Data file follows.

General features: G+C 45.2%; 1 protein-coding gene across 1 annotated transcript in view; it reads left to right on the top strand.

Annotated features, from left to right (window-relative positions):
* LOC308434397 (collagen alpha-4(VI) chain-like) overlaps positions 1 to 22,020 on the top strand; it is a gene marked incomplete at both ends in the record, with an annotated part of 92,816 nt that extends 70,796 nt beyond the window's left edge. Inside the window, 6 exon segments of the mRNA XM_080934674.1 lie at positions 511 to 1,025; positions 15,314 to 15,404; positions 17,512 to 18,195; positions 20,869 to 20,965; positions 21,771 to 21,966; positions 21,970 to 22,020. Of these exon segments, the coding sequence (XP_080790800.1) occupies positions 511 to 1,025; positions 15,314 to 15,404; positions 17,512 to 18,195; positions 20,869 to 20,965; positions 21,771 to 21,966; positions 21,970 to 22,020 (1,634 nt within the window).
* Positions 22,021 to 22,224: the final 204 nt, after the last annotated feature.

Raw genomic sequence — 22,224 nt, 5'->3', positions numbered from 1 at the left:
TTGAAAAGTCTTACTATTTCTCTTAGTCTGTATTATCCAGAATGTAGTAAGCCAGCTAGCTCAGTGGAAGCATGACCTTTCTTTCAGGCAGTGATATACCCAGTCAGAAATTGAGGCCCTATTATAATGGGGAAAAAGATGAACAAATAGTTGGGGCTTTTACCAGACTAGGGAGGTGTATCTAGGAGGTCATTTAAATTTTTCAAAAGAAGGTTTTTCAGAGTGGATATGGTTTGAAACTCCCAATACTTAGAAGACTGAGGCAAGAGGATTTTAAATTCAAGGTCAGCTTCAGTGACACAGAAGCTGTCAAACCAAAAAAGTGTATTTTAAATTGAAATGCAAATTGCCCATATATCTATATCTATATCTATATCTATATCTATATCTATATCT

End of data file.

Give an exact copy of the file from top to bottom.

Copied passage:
General features: G+C 45.2%; 1 protein-coding gene across 1 annotated transcript in view; it reads left to right on the top strand.

Annotated features, from left to right (window-relative positions):
* LOC308434397 (collagen alpha-4(VI) chain-like) overlaps positions 1 to 22,020 on the top strand; it is a gene marked incomplete at both ends in the record, with an annotated part of 92,816 nt that extends 70,796 nt beyond the window's left edge. Inside the window, 6 exon segments of the mRNA XM_080934674.1 lie at positions 511 to 1,025; positions 15,314 to 15,404; positions 17,512 to 18,195; positions 20,869 to 20,965; positions 21,771 to 21,966; positions 21,970 to 22,020. Of these exon segments, the coding sequence (XP_080790800.1) occupies positions 511 to 1,025; positions 15,314 to 15,404; positions 17,512 to 18,195; positions 20,869 to 20,965; positions 21,771 to 21,966; positions 21,970 to 22,020 (1,634 nt within the window).
* Positions 22,021 to 22,224: the final 204 nt, after the last annotated feature.

Raw genomic sequence — 22,224 nt, 5'->3', positions numbered from 1 at the left:
TTGAAAAGTCTTACTATTTCTCTTAGTCTGTATTATCCAGAATGTAGTAAGCCAGCTAGCTCAGTGGAAGCATGACCTTTCTTTCAGGCAGTGATATACCCAGTCAGAAATTGAGGCCCTATTATAATGGGGAAAAAGATGAACAAATAGTTGGGGCTTTTACCAGACTAGGGAGGTGTATCTAGGAGGTCATTTAAATTTTTCAAAAGAAGGTTTTTCAGAGTGGATATGGTTTGAAACTCCCAATACTTAGAAGACTGAGGCAAGAGGATTTTAAATTCAAGGTCAGCTTCAGTGACACAGAAGCTGTCAAACCAAAAAAGTGTATTTTAAATTGAAATGCAAATTGCCCATATATCTATATCTATATCTATATCTATATCTATATCTATATCT